Sweden’s anti-immigrant far-right made gains in legislative elections Sunday and vowed to exert “real influence” as kingmaker, after both the left-wing and centre-right blocs failed to obtain a majority and the make-up of the next government remained up in the air.
Prime Minister Stefan Lofven invited the centre-right opposition Alliance to talks aimed at a “cross-bloc cooperation”, after his Social Democrats remained the biggest party with 28.4% of votes, its weakest election score in a century.
He said the election result marked “the death of bloc politics” in Sweden.
At the head of one of the few left-wing governments in Europe, Lofven’s bloc appeared to hold 144 of 349 seats in parliament, one seat more than the Alliance, with votes in 99.8% of districts counted.
That is well short of the 175 needed for a majority.
Just 30 000 votes separated the two blocs. But some 200 000 votes from Swedes who live abroad, which could tip the balance, were only to be counted Wednesday.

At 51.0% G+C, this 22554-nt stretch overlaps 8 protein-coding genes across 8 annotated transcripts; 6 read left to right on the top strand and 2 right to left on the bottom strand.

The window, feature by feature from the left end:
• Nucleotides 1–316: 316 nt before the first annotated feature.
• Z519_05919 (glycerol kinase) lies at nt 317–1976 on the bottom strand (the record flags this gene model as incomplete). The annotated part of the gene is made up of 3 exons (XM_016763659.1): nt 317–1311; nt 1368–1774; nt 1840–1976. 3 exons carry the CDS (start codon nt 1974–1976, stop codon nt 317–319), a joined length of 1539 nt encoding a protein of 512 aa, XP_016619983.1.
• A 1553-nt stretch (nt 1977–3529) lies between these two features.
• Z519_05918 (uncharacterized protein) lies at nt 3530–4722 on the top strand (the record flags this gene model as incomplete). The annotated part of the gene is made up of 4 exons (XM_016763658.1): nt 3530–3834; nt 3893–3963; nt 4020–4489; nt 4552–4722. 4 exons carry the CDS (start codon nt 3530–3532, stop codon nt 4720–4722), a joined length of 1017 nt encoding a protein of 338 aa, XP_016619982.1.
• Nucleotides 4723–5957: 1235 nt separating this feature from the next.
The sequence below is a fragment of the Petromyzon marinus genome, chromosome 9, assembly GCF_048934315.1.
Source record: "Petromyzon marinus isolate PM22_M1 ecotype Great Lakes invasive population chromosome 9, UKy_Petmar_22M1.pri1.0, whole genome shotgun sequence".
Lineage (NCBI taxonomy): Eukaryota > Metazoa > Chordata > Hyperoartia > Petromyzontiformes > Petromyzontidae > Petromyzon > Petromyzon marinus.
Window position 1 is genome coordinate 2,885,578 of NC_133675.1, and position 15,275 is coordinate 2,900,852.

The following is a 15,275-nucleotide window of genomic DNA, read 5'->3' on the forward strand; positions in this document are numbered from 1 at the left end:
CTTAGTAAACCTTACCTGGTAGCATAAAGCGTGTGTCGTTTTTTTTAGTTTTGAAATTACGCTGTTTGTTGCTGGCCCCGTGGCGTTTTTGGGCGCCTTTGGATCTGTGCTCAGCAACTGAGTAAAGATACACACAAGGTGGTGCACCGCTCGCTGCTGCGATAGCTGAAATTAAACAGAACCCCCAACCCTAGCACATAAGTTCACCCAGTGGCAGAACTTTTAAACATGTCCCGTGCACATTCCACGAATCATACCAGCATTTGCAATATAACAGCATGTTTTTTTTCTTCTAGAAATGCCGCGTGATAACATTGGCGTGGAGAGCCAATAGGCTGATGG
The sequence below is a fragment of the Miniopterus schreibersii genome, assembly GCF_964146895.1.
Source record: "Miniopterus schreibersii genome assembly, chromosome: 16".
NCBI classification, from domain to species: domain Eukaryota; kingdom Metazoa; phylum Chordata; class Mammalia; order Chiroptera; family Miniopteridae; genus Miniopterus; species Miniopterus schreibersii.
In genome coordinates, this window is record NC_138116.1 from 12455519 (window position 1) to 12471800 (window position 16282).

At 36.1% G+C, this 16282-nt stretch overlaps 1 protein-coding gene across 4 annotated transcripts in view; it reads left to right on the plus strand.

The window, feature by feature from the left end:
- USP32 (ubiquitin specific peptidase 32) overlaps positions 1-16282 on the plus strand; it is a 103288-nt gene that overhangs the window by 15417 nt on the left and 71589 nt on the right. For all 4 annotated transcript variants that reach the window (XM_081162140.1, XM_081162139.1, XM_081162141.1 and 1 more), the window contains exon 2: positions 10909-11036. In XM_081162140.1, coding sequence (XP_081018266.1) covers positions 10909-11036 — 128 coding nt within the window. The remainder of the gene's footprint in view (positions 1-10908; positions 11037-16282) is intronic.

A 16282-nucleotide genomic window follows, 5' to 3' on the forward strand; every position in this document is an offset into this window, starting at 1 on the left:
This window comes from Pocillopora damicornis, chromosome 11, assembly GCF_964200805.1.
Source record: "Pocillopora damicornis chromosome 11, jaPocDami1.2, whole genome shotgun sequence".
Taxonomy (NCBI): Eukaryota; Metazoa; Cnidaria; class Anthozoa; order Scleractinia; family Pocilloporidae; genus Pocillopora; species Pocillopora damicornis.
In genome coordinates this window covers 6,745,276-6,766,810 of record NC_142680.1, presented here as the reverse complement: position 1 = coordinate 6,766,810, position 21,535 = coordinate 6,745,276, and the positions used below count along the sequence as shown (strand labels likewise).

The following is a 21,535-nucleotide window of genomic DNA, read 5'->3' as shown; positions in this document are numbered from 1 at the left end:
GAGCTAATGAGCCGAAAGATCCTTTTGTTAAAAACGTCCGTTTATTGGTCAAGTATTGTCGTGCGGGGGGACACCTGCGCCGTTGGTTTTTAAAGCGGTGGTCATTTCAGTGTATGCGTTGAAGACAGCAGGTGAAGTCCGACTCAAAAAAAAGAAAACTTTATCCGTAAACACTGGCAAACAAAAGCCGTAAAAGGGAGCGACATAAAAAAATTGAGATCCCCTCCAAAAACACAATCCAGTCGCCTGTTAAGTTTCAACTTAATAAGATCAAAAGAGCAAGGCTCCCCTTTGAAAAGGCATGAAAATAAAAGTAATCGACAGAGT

The four-party Alliance — made up of the conservative Moderates, Christian Democrats, Liberals and Centre — rejected Lofven’s invite, urging him to resign as it reiterated its determination to form its own government.
In Sweden, the speaker of parliament typically consults all party leaders after an election before tasking the one most likely to succeed at forming a government.
Meanwhile, the far-right Sweden Democrats, who have capitalised on voters’ frustration over immigration after the country welcomed almost 400 000 asylum seekers since 2012, were seen making steady gains, rising from 12.9% in 2014 to 17.6%.
“We have strengthened our role as kingmaker… We are going to gain real influence over Swedish politics,” Sweden Democrats leader Jimmie Akesson told cheering supporters at an election night party.
The Sweden Democrats remain the third-biggest party — failing to overtake the Moderates — and were credited with 17.6% of the vote, below the 20 to 30 percent Akesson had hoped to win.
Marine Le Pen of France’s far-right National Rally — formerly known as the National Front — hailed the Swedish party’s rise, tweeting: “Yet another bad night ahead for the European Union. The democratic revolution in Europe is moving forward!”
Lofven had called the election a “referendum on the future of the welfare state”, but the far right presented it as a vote on immigrants and their integration.
The Sweden Democrats, with roots in the neo-Nazi movement, have said the large number of asylum-seekers presents a threat to Swedish culture and claim they put a strain on the country’s generous welfare state.
Around 18.5% of Sweden’s population of 10 million was born abroad, according to Statistics Sweden.